But if you would simply prefer to be revolted, then watch BirdLife’s one minute video: ‘Help us STOP illegal #birdkilling’. Or read a straightforward account of how ‘innocent’ human behaviours can be deadly for birds, in this case by ‘vacuuming’ millions of sleeping birds into oblivion each year during olive harvesting at night. See ‘Millions of Birds Killed by Nighttime Harvesting in Mediterranean’.
Unfortunately, if you think the descriptions and video of birdkilling above are bad, you won’t be impressed with the sheer insanity that militarized humans can display: ‘The Farmagusta area of Cyprus comes out as the worst place for illegally killing birds in the Mediterranean, while the British Territory in Cyprus is also affected, with the Dhekelia UK military base seeing hundreds of thousands of birds killed each autumn. The Ministry of Defence has started a programme to remove illegally planted trees and shrubs in the area, which trappers use for cover and to lure birds in.’ See ‘Millions of Birds Killed in the Mediterranean’. So, instead of ordering soldiers to stop shooting birds while using a combination of education and law enforcement measures to prevent civilians doing so, they removed ‘illegally planted trees and shrubs’!
Wild Bird trafficking
Another major killer of birds is the wildlife trade. Birds are often killed as a ‘byproduct’ of the trade in exotic birds, most of which is illegal, but which is a multi-billion dollar a year industry along with human, weapons, currency and drug trafficking. Equally importantly, however, once traded, birds no longer form part of their original habitat and hence they are lost as contributing and breeding members of that ecosystem. According to the Convention on International Trade in Endangered Species of Wild Fauna and Flora (CITES), species listed in Appendix I of the Convention are considered to be threatened with extinction and are not allowed to be traded commercially. There are currently 161 bird species on Appendix I. However, birds included on Appendix II are allowed to enter international trade ‘under specific controlled circumstances’; there are 1,300 bird species on this appendix. See ‘Wild Bird Trade and CITES’ and ‘CITES Appendices I, II and III’.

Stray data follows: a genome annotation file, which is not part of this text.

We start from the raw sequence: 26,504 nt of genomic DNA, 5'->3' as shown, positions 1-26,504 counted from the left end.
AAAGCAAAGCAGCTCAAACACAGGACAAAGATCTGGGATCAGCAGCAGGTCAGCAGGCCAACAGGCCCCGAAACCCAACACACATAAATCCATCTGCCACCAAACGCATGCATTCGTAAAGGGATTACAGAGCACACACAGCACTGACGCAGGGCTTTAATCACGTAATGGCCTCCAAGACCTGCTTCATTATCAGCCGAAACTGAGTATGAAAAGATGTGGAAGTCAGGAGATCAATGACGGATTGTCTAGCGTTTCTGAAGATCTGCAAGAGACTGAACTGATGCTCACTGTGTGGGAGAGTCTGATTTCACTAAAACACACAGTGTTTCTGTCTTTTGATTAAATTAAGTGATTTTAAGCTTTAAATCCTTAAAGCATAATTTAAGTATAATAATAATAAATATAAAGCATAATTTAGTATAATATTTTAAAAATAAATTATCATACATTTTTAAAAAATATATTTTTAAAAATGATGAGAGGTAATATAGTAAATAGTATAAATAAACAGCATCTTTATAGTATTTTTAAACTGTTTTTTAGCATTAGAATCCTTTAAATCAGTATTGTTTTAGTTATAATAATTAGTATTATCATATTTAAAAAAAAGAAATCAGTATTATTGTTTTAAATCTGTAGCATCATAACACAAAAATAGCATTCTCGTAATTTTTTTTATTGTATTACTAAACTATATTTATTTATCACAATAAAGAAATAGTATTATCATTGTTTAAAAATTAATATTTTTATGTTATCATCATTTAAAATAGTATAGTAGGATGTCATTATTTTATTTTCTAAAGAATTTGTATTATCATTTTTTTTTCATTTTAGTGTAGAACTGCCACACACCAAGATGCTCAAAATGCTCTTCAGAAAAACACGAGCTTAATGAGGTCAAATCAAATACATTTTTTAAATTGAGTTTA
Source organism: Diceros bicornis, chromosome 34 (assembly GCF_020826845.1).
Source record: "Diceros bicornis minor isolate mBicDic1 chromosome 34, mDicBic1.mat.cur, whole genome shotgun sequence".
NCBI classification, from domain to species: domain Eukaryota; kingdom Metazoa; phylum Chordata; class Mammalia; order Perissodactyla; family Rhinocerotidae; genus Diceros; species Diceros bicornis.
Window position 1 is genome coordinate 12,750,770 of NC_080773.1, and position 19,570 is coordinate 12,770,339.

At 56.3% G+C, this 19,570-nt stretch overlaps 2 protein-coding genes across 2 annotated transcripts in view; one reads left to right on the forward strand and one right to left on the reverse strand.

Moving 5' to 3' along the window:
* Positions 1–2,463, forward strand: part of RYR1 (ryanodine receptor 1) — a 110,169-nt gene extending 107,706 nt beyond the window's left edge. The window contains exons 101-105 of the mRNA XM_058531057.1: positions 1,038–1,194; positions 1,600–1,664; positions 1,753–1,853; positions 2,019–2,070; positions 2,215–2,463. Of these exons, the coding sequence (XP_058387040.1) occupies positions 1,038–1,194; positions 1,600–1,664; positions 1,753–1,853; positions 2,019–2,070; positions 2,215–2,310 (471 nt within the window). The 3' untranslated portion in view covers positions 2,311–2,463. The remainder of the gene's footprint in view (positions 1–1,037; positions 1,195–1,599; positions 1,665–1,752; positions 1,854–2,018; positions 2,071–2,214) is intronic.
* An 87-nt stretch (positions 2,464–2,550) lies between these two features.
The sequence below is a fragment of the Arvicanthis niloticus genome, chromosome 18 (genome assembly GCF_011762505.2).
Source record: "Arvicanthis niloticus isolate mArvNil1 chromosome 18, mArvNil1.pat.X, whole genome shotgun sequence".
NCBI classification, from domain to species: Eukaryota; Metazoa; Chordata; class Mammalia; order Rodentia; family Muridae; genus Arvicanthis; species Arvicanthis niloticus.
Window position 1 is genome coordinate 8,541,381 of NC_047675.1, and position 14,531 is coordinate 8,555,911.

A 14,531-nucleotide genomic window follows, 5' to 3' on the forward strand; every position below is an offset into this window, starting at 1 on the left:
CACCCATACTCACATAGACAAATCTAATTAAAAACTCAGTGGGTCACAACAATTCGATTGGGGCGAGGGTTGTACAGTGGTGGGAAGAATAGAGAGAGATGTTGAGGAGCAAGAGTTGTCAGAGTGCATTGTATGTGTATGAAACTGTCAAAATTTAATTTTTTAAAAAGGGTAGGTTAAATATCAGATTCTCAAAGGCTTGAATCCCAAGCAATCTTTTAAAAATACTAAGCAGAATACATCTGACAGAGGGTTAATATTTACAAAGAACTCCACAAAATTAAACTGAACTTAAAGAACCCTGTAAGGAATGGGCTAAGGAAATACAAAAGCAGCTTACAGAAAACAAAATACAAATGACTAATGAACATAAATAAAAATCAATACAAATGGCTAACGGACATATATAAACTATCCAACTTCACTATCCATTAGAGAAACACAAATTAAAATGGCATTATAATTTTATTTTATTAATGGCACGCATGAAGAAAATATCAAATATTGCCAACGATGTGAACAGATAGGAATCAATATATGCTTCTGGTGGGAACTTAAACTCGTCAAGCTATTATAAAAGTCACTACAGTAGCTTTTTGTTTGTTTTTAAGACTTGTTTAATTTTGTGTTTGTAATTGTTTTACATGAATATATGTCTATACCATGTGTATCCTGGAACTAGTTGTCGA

In theory, state parties are obliged to develop national legislation effectively implementing the obligations of the Convention including setting sustainable quotas for Appendix II species. But I am sure that you can imagine how well this regime works given the incredibly profitable wildlife trafficking industry, in which birds are a crucial component. In fact, ‘one third (3,337) of living bird species [that is, 2,000 species more than those that are “legal”] have been recorded as traded internationally for the pet trade and other purposes’. Of these species, 266 (that is, 8% of those internationally traded) are considered globally threatened. See ‘The Red List Index for internationally traded bird species shows their deterioration in status’.